Lower cost of feedlot gain is increasing incentive for stocker producers to market lighter calves and turn them quicker.
“Stocker producers grazing out wheat or looking ahead to summer stocker grazing should carefully evaluate production and marketing plans with respect to purchase weight, enterprise length and sale weight of stocker cattle,” says Derrell Peel, Extension livestock marketing specialist at Oklahoma State University, in his weekly market comments. “Until or unless feed grain prices increase significantly, stocker margins will generally be squeezed; though seasonal opportunities will continue to be offered in the market.”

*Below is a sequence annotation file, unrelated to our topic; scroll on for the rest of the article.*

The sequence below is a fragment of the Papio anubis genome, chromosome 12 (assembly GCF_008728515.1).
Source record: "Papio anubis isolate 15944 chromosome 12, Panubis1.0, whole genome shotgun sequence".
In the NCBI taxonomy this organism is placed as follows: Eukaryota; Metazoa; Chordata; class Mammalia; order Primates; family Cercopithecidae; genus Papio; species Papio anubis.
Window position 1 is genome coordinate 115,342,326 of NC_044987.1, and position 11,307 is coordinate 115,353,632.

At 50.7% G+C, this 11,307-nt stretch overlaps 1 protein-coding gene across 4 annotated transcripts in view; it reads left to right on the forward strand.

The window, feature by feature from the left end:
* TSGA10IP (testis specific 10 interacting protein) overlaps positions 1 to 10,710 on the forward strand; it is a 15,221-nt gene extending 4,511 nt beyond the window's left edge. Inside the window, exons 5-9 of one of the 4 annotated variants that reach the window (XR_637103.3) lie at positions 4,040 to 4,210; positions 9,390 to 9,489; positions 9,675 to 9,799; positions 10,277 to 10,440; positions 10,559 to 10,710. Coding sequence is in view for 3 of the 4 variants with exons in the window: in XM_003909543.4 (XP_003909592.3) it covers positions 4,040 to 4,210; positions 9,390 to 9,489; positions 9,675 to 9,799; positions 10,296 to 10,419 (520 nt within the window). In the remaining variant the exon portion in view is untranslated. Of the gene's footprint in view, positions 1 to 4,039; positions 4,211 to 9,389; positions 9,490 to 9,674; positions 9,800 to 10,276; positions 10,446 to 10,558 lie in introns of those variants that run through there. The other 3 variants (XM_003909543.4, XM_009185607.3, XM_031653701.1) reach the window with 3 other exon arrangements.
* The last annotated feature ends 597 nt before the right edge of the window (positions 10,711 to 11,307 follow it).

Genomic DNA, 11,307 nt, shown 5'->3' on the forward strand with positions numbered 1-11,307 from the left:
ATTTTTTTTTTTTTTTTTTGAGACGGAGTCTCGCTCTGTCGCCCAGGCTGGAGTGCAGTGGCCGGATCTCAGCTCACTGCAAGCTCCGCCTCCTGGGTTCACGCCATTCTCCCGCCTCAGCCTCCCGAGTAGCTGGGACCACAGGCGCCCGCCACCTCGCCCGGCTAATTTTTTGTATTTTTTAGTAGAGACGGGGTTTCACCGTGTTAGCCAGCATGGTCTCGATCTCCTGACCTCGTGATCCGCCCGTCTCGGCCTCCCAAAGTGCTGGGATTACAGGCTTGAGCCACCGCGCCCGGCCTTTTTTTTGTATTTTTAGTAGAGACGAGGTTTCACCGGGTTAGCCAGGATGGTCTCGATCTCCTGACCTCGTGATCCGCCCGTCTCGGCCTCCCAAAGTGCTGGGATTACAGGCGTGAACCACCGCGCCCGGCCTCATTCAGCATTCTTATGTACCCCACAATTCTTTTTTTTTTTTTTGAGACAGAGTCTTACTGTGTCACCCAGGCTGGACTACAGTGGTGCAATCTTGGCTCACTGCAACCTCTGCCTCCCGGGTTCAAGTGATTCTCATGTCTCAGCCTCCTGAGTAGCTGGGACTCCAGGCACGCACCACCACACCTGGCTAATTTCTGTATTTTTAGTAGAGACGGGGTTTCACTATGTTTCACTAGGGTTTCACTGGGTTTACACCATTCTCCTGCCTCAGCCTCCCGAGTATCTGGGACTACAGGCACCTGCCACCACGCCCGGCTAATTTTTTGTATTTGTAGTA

Peel’s recommendation is based on the fact that until recently, the equilibrium between feedlot cost of gain and stocker value of gain—about equivalent over time and on average—was out of whack.
“Record feed grain supplies and low feed prices were not fully reflected in lightweight feeder cattle prices in the second half of 2016 and into early 2017. However, feeder prices in the past month or so have increasingly adjusted
to reflect the continued reduction in feedlot cost of gain,” Peel says.